Sierra Nevada now has no problem getting beer to customers east of the Mississippi. The restaurant and brewhouse use fresh ingredients from the garden out back. The property covers over 200 acres, with only 35 of them developed so far. Manley said they want to keep most of it for wildlife and hiking trails.
Kaylee Larkin, tour guide, said she has worked for Sierra Nevada for a year and a half.
“Sierra Nevada is economically, socially and environmentally sustainable,” Larkin said.
The brewery owns about a mile of land on the French Broad. By adopting part of the river and doing trash pick-ups once a month she said, Sierra Nevada strives to cultivate that kind of culture within the company.
Mary Beth Cox and Andrés Arias, a couple from Winston-Salem, took a tour of the Sierra Nevada facilities as part of their vacation to Asheville.
Cox said the sustainable, environmentally-conscious design of the building impressed her during her visit.
“Hopefully it encourages all the other breweries and people in general to do the same thing,” Arias said. “Especially with manufacturing on this scale, you can negatively affect the environment, but if you can add to it positively, people feel a little better about it.”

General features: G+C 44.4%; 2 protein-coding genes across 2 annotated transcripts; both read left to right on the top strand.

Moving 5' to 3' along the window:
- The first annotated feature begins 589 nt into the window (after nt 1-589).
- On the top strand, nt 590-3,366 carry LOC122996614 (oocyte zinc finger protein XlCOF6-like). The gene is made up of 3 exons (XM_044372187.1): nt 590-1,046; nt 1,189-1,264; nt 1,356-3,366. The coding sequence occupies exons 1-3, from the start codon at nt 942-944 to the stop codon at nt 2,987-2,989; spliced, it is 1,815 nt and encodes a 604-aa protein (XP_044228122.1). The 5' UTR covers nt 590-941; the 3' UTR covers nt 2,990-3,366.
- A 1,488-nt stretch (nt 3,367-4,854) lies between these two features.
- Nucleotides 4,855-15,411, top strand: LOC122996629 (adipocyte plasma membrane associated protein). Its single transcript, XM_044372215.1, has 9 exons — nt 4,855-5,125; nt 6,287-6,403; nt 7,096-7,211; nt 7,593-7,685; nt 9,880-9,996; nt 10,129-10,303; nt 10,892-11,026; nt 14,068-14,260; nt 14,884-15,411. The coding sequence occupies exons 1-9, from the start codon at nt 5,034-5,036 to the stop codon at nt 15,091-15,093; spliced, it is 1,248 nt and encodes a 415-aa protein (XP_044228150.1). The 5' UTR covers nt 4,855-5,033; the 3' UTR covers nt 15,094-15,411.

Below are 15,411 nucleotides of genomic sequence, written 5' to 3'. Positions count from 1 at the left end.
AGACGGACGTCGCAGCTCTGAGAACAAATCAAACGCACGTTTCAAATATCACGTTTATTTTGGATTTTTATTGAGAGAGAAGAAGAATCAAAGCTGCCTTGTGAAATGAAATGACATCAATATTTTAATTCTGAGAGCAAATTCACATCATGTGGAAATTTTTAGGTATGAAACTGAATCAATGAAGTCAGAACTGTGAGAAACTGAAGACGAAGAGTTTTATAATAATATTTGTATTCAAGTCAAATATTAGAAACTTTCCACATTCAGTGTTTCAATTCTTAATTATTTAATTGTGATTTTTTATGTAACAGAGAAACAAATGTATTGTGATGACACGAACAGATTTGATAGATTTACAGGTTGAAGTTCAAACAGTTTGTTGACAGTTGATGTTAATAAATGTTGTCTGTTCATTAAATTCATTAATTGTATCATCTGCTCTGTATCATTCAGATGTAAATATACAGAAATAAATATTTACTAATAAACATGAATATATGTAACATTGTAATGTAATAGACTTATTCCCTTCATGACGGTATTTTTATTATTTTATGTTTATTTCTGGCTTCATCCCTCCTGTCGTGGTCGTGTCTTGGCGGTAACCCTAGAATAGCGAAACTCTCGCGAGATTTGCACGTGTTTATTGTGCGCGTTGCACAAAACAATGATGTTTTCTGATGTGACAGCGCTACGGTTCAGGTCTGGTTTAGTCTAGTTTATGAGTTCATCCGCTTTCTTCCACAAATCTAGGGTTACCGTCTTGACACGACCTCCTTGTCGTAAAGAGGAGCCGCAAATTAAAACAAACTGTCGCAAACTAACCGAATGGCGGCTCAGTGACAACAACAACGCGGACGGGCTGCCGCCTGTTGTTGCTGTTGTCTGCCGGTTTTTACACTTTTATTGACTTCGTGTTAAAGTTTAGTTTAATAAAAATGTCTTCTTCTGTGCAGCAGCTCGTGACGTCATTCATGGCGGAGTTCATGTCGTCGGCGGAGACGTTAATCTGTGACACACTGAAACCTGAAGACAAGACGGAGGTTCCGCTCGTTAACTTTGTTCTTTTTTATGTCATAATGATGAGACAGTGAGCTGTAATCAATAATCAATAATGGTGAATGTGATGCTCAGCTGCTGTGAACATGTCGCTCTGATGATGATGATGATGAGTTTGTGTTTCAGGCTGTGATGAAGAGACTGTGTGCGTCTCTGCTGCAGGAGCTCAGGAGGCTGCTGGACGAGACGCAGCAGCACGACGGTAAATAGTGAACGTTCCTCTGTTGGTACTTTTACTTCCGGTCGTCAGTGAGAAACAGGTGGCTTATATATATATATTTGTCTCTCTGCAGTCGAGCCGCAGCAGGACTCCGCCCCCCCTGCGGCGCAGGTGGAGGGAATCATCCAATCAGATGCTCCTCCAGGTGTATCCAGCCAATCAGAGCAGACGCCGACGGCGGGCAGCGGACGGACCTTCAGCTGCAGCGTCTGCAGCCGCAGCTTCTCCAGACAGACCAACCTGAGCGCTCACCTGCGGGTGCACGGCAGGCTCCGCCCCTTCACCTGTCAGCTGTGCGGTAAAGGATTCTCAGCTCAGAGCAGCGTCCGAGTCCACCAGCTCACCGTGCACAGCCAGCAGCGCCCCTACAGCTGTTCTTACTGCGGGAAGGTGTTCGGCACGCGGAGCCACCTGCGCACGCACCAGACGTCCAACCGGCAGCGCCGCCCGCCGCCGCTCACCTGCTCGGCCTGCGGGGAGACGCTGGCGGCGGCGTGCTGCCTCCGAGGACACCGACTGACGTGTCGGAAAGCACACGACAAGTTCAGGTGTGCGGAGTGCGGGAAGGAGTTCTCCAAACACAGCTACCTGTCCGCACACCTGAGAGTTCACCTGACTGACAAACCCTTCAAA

Limited barrel aged beers went on tap over the weekend to celebrate Sierra Nevada’s 35th anniversary. The brewery also offered vintage beers in the tasting room. Rereleased bottles from the 30th anniversary, now 5 years old were taken out just for the occasion.
“That’s what we do, we debut new beers. If you’re going to celebrate something, you drink a beer. If you’re not going to celebrate something, you drink a beer. That’s how we party,” Manley said.